“So … exactly how many countries is it? I’m confused.”

At Banyan Hill, everybody on the editorial staff gets in on the writing act. That includes our editorial director, Jessica Cohn.

Jess writes introductory notes for new subscribers. That’s what she was doing when I happened to pass her office at our Florida headquarters a couple weeks ago.

“I wanted to say something about your global travels, but I’m confused. Sometimes our copy says you’ve visited over 80 countries. Other times, I’ve seen a figure in the 30s. Which is it?”

I explained that, at last count, I’d set foot in 87 countries.

The lower number refers to an international network of housing organizations in Africa, Asia and Latin America, which I helped launch. It’s currently active in 33 countries.

Whichever way you look at it, I’ve seen a lot of the world.

I’ve also seen a world’s worth of approaches to profit. From ladies picking apart electronics for recyclables on the streets of Mumbai, India, to continental retail and telecoms networks in Africa, I’ve seen lots of business styles out there.

That’s why I can never understand why so many investors act like the United States is the only place to invest profitably. That’s dead wrong.

The World’s Your (Investment) Oyster

On Tuesday, Jeff Yastine made the case for a return to emerging markets.

Jeff’s right. The world’s a big place — physically, culturally and economically.

And there are many places to turn a profit or earn tidy dividend income outside the United States.

Now, 2018 wasn’t a good year for global investing. Emerging markets, in particular, took a knock.

But as Jeff noted, that’s already starting to change. The iShares MSCI Emerging Markets ETF (NYSE: EEM) is up nearly 10% over the last three months. The S&P 500 Index is down 0.02% over the same period.

As Jeff explained, there is every reason to expect that foreign markets will do relatively well this year. As he noted:

It’s starting to look as though Brexit will be delayed, or even rescinded.

China’s stimulus government has just injected an enormous stimulus into that economy.

The U.S. Federal Reserve is dialing back expectations of further interest-rate increases, which will make U.S. investment relatively less attractive.

There’s another factor to consider. The U.S. dollar is poised to decline against major currencies this year. It’s currently 8% overvalued compared to the Swiss franc, for example.

Remember, if you use a strong dollar to buy assets denominated in foreign currencies, and the dollar subsequently declines, the returns on your investments are turbocharged.

The dollar value of your holdings will increase as the foreign currency strengthens. The same is true of any dividends.

Jeff and I agree: All of this makes 2019 a good time to have another look at global markets.

Virtual Investment via ETFs

But many of us are under the impression that it’s difficult or impossible to invest offshore.

It’s hard enough to open and manage a U.S. brokerage account. How much more difficult is it to open one overseas?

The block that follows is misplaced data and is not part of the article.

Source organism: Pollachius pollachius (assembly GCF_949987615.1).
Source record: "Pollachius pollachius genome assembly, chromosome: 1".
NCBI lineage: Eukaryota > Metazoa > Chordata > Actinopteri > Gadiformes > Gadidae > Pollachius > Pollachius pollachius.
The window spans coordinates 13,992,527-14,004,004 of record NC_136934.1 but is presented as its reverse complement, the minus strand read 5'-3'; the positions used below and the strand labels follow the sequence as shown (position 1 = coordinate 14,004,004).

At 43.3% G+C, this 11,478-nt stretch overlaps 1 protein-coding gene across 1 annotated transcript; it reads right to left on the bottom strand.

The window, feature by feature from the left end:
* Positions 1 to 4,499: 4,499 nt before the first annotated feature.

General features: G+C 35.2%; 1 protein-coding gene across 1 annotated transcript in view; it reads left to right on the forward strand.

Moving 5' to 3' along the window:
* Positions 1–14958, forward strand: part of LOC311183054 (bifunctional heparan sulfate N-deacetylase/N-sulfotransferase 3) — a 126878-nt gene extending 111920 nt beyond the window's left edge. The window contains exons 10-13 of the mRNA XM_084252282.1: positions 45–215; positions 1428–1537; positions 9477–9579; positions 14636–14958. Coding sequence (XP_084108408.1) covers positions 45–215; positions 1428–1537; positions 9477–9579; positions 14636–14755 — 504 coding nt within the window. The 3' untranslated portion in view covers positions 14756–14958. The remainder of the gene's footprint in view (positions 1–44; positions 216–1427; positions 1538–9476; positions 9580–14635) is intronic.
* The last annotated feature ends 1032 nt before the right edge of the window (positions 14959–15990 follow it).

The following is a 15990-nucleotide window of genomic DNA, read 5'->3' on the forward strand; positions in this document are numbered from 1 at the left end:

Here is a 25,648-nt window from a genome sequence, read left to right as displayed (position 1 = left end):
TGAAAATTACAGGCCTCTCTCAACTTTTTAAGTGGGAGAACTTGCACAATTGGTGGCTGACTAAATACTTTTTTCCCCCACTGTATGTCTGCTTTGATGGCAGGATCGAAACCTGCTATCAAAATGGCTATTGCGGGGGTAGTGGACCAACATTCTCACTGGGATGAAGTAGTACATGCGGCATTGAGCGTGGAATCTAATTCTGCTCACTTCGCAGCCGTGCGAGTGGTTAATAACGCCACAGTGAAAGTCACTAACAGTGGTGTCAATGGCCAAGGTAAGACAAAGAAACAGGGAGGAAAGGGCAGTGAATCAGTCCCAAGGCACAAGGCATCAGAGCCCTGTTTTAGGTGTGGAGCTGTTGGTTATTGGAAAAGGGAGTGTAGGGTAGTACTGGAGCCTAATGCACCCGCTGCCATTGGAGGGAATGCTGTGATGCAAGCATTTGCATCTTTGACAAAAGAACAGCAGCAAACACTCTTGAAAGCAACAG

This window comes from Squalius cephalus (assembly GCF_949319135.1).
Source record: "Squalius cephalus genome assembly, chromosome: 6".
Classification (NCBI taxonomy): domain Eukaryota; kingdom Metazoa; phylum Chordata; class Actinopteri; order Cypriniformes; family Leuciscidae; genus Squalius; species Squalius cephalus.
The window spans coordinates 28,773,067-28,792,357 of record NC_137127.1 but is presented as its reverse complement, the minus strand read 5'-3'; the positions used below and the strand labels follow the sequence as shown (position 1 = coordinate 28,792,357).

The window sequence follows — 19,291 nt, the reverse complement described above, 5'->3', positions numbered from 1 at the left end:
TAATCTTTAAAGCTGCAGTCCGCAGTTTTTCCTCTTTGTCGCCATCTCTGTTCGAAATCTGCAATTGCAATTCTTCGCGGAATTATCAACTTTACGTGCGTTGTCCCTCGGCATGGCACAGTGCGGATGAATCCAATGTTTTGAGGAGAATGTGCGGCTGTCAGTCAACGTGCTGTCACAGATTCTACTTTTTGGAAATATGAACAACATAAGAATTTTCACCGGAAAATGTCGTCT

It’s true: Many global stocks require an offshore brokerage account.

For example, some of the world’s safest and highest-yielding companies trade on the Swiss stock exchange. And although it’s remarkably easy to access these opportunities, this route isn’t for everyone.

But there’s another way to let your money travel: Use exchange-traded funds (ETFs).

As readers of my Bauman Letter know, numerous ETFs that trade on the U.S. stock market cover foreign assets. My Smart Money system has been profiting from these for years.

Still, identifying specific foreign markets to buy via an ETF requires a lot of knowledge.

Let me make it easy for you and recommend three ETFs that offer excellent value as well as superlative income:

As I’ve gotten older, my rate of international travel has slowed. But my international investments haven’t.

These three ETFs share several features:

  • They invest in the world’s top dividend-yielding stocks. It doesn’t matter where they are located. Some are in the U.S., some are in Europe and the Far East, and some are in emerging markets. They cover both established and emerging markets.
  • They all have excellent dividend yields. And because they are ETFs, those yields are based on a rotating cast of companies. The fund managers who offer these ETFs can drop individual companies that may face dividend problems and replace them with better ones at any time.
  • Their recent price performance is outstanding: around 10% over the last four weeks. The S&P 500 is up only 5.45% over the last month.

It’s a Big World out There

As I’ve gotten older, my rate of international travel has slowed. But my international investments haven’t.

And with more to invest thanks to more time spent at home, my money has begun to travel virtually just as much as I used to physically.

Take it from me: It’s a big world out there, and you owe it to yourself to grab a piece of its profits.

Kind regards,

Ted Bauman

Editor, The Bauman Letter